The V. vulnificus genome DNA was purified by Qiagen Genomic-tip (Qiagen, Hilden, Germany) as recommended by the manufacturer. VVH encoding gene, vvhA was amplified with signal sequence by PCR with the primers vvhA5’ (5′-GTGGGATCCATGAAAAAAATGACTCTGTTTACC-3′;the underline indicates an BamHI site) and the vvhA3’(5′-GTGGCATGCCTAGAGTTTGACTTGTTGTAATGT − 3′; the underline indicates an SphI site), from V. vulnificus genome as the template. The amplified DNA was ligated to pGEM-T vector (Promega, Madison, WI) and the sequence was confirmed by DNA sequencing. GST-PD and GST-LD were amplified by using the following primer pairs from pGEMT vvhA as the template respectively. GST-PD FW; 5′-GGATCCGTGAAACAACGTATTCGCATCGAC-3′ (the underline indicates an BamHI site), GST-PD Rev.; 5′-CTCGAGCTAGAGTTTGACTTGTTGTAATGT-3′ (the underline indicates an XhoI site), and GST-LD Fw; 5′-GGATCCCAAGAATATGTGCCGATTGTTGAG-3′ (the underline indicates an BamHI site), GST-LD Rev.; 5′-CTCGAGCTAGGTACTGCTGGTTGACGAGCC-3′ (the underline indicates an XhoI site). The amplified each DNA was ligated to pGEM-T vector and the sequence was confirmed by DNA sequencing, and then ligated to pGEX4T3 (GE Healthcare Life Sciences, Chicago, IL) BamHI-XhoI site. Each plasmid was transformed to Escherichia coli DH5α. The bacteria were cultivated in Luria-Bertani (LB) broth containing 100 μg of Ampicilin/ml until OD 600 0.5 at 37 °C and then induced to produce the GST-fusion protein by adding 0.1 mM isopropyl-β-D-thiogalactopyranoside (IPTG) at 20 °C for 16 h. After induction of the protein, the bacteria were suspended with the binding buffer (1 mM EDTA, 50 mM NaCl, 50 mM Tris-HCl pH 8.0). The bacterial suspension was sonicated using a Vibra Ultrasonic (model VCX-500, Sonics and Materials Inc., USA) and centrifuged at 21,000×g at 4 °C for 20 min. The supernatant was used for purification of GST-fusion proteins (GST-PD and GST-LD). The GST-fusion protein was purified with Glutathione Sepharose 4B Resin according to the manufacturer’s instructions (GE Healthcare Life Sciences, Chicago, IL). After purification, each GST-fusion protein was dialyzed with phosphate buffered saline (PBS). The GST-PD protein (21–300 a.a. of VVH without 20 a.a. of signal sequence) and GST-LD protein (301–451 a.a. of VVH) were expressed and confirmed as the ca. Fifty nine kDa and the ca. Forty three kDa GST-fusion protein respectively by SDS-PAGE.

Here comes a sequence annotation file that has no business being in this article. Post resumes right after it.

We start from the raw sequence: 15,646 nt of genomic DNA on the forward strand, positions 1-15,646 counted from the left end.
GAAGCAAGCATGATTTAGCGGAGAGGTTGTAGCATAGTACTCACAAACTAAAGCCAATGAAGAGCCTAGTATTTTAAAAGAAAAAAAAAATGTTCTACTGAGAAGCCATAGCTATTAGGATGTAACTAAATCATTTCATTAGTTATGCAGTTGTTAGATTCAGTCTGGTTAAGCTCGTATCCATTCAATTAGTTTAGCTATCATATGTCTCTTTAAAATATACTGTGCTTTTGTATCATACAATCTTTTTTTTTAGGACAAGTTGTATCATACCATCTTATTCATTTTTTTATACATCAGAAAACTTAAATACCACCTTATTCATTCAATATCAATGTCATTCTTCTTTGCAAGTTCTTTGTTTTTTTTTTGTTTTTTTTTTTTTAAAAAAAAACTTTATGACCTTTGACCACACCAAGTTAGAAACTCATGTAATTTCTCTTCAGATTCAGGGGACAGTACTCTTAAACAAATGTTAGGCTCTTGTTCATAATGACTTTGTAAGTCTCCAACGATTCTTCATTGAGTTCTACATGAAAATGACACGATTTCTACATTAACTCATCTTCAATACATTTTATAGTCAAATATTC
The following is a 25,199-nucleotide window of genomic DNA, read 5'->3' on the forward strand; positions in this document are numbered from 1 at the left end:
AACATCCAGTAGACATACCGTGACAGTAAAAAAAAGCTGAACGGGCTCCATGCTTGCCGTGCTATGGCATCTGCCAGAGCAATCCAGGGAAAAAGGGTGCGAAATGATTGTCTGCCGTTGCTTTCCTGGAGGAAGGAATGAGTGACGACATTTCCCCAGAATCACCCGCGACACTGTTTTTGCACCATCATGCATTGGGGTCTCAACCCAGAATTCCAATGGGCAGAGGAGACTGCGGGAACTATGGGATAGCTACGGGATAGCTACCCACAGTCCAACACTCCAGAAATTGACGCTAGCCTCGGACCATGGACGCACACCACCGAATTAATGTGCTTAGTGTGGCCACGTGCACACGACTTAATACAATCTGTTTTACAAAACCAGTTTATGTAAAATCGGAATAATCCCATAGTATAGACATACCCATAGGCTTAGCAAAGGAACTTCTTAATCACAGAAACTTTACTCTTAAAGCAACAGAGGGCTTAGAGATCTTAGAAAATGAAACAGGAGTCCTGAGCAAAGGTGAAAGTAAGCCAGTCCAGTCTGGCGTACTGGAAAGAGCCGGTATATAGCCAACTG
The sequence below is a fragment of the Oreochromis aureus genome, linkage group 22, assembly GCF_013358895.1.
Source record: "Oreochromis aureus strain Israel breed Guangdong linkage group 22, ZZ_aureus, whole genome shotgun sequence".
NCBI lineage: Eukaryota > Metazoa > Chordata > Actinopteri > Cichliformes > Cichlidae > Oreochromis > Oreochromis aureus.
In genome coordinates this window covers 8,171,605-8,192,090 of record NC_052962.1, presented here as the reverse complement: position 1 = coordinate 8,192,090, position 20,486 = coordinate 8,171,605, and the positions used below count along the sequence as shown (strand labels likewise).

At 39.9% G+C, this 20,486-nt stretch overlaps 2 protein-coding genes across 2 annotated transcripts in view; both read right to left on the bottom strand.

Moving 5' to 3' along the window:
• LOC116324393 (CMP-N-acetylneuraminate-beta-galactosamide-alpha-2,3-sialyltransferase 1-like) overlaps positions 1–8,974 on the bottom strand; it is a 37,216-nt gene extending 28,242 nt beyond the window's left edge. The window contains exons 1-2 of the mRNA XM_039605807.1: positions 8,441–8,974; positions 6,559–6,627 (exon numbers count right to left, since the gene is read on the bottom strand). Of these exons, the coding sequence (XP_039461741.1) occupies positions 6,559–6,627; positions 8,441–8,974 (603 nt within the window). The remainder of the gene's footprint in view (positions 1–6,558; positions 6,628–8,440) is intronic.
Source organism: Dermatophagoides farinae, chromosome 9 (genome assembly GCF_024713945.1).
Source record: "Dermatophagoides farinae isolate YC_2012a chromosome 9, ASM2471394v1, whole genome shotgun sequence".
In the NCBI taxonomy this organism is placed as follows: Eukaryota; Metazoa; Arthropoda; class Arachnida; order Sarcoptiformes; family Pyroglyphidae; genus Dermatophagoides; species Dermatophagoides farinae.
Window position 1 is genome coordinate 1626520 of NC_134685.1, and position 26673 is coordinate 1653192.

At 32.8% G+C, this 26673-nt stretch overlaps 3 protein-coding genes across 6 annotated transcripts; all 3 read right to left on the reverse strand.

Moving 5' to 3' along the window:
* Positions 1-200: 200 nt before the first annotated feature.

Pull-down assay by GM1-Sepharose

Pull-down assay by using GM1-Sepharose for the toxins were performed as previously described [23]. Briefly, lyso-GM1 was coupled using NHS-activated Sepharose 4 Fast Flow (GE Healthcare, England) in 0.2 M NaHCO3 and 0.5 M NaCl (pH 8.3) at room temperature for 4 h with rotation. After the coupling reaction, non-reacted groups on the Sepharose were blocked by 0.5 M ethanolamine in the coupling solution. Lyso-GM1 Sepharose was then washed with 0.1 M Tris–HCl, 0.1 M acetate and 0.5 M NaCl and resuspended with PBS in a 1:1 (volume/volume) ratio. GST-LD, GST-PD, GST, or CTxB was incubated with lyso-GM1 or lyso-GM1 non-coupling Sepharose (control Sepharose) in PBS for 2 h at 4 °C with rotation. After incubation, Sepharose was sedimented by centrifugation at 12,000×g. The supernatant was discarded, and the remaining Sepharose was washed twice with PBS. The bound proteins were then solubilized with sample buffer (62.5 mM Tris–HCl, 2% SDS, 10% glycerol, 0.001% bromophenol blue and 100 mM dithiothreitol) and boiled for 5 min. The sample was analyzed by SDS-PAGE and visualized by 0.5% Coomassie Brilliant Blue R-250.

Availability of data and materials

The datasets used and/or analysed during the current study available from the corresponding author on reasonable request.

Abbreviations

CHO:

Chinese hamster ovary

CTx-B:

Cholera Toxin B subunit

FucGM1:

Fucα1-2Galβ1-3GalNAcβ1–4(Neu5Acα2–3) Galβ1–4Glc-Cer

GalNAc:

N-acetyl-D-galactosamine

Gg3Cer:

βDGalpNAc(1–4)βDGalp(1–4)βDGlcp(1–1)Cer

Gg4Cer:

βDGalp(1–3)βDGalpNAc(1–4)βDGalp(1–4)βDGlcp(1–1)Cer

GD1a:

Neu5Acα2–3Galβ1-3GalNAcβ1–4(Neu5Acα2–3)Galβ1–4Glc-Cer

GD1b:

Galβ1-3GalNAcβ1–4(Neu5Acα2-8Neu5Acα2–3)Galβ1–4Glc-Cer

GD2:

GalNAcβ1–4(Neu5Acα2-8Neu5Acα2–3)Galβ1–4Glc-Cer

GM1a:

Galβ1-3GalNAcβ1–4(Neu5Acα2–3)Galβ1–4Glc-Cer

GM1b:

Neu5Acα2–3Galβ1-3GalNAcβ1–4Galβ1–4Glc-Cer

GM2:

GalNAcβ1–4(Neu5Acα2–3)Galβ1–4Glc-Cer

GM3:

Neu5Acα2–3Galβ1–4Glc-Cer

GST:

Glutathione S-transferase

GT1a:

Neu5Acα2-8Neu5Acα2–3Galβ1-3GalNAcβ1–4(Neu5Acα2–3)Galβ1–4Glc-Cer

GT1c:

Galβ1-3GalNAcβ1–4(Neu5Aca2-8Neu5Aca2-8Neu5Aca2–3)Galβ1–4Glc-Cer

GT2:

GalNAcβ1–4(Neu5Acα2-8Neu5Acα2-8Neu5Acα2–3)Galβ1–4Glc-Cer

GT3:

Neu5Acα2-8Neu5Acβ2-8Neu5Acα2–3Galβ1–4Glc-Cer

HlyA/VCC:

Vibrio cholerae hemolysin/cytolysin

IPTG:

Isopropyl-β-D-thiogalactopyranoside

LacNAc:

N-acetyl-D-lactosamine

LD:

Lectin domain

MβCD:

Methyl-β-cyclodextrin

PD:

Pore-forming domain

PFTs:

Pore-forming toxins

SDS-PAGE:

Sodium dodecyl sulfate polyacrylamide gel electrophoresis

S/N:

Signal / noise

VVH:

Vibrio vulnificus hemolysin

References

  1. 1.

    Palmer M. Cholesterol and the activity of bacterial toxins. FEMS Microbiol Lett. 2004;238:281–9. https://doi.org/10.1111/j.1574-6968.2004.tb09768.x.

    CAS  Article  PubMed  Google Scholar 

  2. 2.

    Zitzer A, Westover EJ, Covey DF, Palmer M. Differential interaction of the two cholesterol-dependent, membrane-damaging toxins, streptolysin O and Vibrio cholerae cytolysin, with enantiomeric cholesterol. FEBS Lett. 2003;553:229–31. https://doi.org/10.1016/S0014-5793(03)01023-8.

    CAS  Article  PubMed  Google Scholar 

  3. 3.

    Peraro MD, van der Goot FG. Pore-forming toxins: ancient, but never really out of fashion. Nat Rev Microbiol. 2016;14:77–92. https://doi.org/10.1038/nrmicro.2015.3.

    CAS  Article  Google Scholar 

  4. 4.

    Olson R, Gouaux E. Crystal structure of the Vibrio cholerae cytolysin (VCC) pro-toxin and its assembly into a heptameric transmembrane pore. J Mol Biol. 2005;350:997–1016. https://doi.org/10.1016/j.jmb.2005.05.045.

    CAS  Article  PubMed  Google Scholar 

  5. 5.

    Kashimoto T, Ueno S, Koga T, Fukudome S, Ehara H, Komai M, Sugiyama H, Susa N. The aromatic ring of phenylalanine 334 is essential for oligomerization of Vibrio vulnificus hemolysin. J Bacteriol. 2010;192:568–74. https://doi.org/10.1128/JB.01049-09.